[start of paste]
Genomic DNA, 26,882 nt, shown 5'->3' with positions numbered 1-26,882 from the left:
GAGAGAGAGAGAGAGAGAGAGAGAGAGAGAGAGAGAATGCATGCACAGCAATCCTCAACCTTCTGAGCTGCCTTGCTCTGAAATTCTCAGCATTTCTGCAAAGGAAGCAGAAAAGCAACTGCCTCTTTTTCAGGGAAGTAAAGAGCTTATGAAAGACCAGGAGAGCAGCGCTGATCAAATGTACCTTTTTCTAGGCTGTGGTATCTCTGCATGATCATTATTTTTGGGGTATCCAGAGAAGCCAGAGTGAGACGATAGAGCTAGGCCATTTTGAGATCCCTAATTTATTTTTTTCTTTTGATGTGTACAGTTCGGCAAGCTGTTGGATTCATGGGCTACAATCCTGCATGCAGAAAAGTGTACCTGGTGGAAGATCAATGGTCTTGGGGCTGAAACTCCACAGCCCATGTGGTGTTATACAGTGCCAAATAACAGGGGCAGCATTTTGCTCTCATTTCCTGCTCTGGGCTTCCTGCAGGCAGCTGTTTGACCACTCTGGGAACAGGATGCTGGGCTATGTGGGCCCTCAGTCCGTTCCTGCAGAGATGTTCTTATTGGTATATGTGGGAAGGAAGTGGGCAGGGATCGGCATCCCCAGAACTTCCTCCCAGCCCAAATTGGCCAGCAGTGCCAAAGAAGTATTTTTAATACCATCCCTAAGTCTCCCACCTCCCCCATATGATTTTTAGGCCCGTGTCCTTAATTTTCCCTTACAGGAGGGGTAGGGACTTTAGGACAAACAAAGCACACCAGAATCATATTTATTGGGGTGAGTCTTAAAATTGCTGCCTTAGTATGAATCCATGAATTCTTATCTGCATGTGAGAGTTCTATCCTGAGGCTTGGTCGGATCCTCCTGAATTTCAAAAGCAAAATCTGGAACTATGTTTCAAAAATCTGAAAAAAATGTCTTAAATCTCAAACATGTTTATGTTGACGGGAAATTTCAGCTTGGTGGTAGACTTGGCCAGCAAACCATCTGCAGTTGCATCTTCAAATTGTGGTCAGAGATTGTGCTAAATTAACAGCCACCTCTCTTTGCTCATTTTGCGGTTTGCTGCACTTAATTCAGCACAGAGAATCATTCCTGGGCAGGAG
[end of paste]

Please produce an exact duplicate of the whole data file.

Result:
Genomic DNA, 26,882 nt, shown 5'->3' with positions numbered 1-26,882 from the left:
GAGAGAGAGAGAGAGAGAGAGAGAGAGAGAGAGAGAATGCATGCACAGCAATCCTCAACCTTCTGAGCTGCCTTGCTCTGAAATTCTCAGCATTTCTGCAAAGGAAGCAGAAAAGCAACTGCCTCTTTTTCAGGGAAGTAAAGAGCTTATGAAAGACCAGGAGAGCAGCGCTGATCAAATGTACCTTTTTCTAGGCTGTGGTATCTCTGCATGATCATTATTTTTGGGGTATCCAGAGAAGCCAGAGTGAGACGATAGAGCTAGGCCATTTTGAGATCCCTAATTTATTTTTTTCTTTTGATGTGTACAGTTCGGCAAGCTGTTGGATTCATGGGCTACAATCCTGCATGCAGAAAAGTGTACCTGGTGGAAGATCAATGGTCTTGGGGCTGAAACTCCACAGCCCATGTGGTGTTATACAGTGCCAAATAACAGGGGCAGCATTTTGCTCTCATTTCCTGCTCTGGGCTTCCTGCAGGCAGCTGTTTGACCACTCTGGGAACAGGATGCTGGGCTATGTGGGCCCTCAGTCCGTTCCTGCAGAGATGTTCTTATTGGTATATGTGGGAAGGAAGTGGGCAGGGATCGGCATCCCCAGAACTTCCTCCCAGCCCAAATTGGCCAGCAGTGCCAAAGAAGTATTTTTAATACCATCCCTAAGTCTCCCACCTCCCCCATATGATTTTTAGGCCCGTGTCCTTAATTTTCCCTTACAGGAGGGGTAGGGACTTTAGGACAAACAAAGCACACCAGAATCATATTTATTGGGGTGAGTCTTAAAATTGCTGCCTTAGTATGAATCCATGAATTCTTATCTGCATGTGAGAGTTCTATCCTGAGGCTTGGTCGGATCCTCCTGAATTTCAAAAGCAAAATCTGGAACTATGTTTCAAAAATCTGAAAAAAATGTCTTAAATCTCAAACATGTTTATGTTGACGGGAAATTTCAGCTTGGTGGTAGACTTGGCCAGCAAACCATCTGCAGTTGCATCTTCAAATTGTGGTCAGAGATTGTGCTAAATTAACAGCCACCTCTCTTTGCTCATTTTGCGGTTTGCTGCACTTAATTCAGCACAGAGAATCATTCCTGGGCAGGAG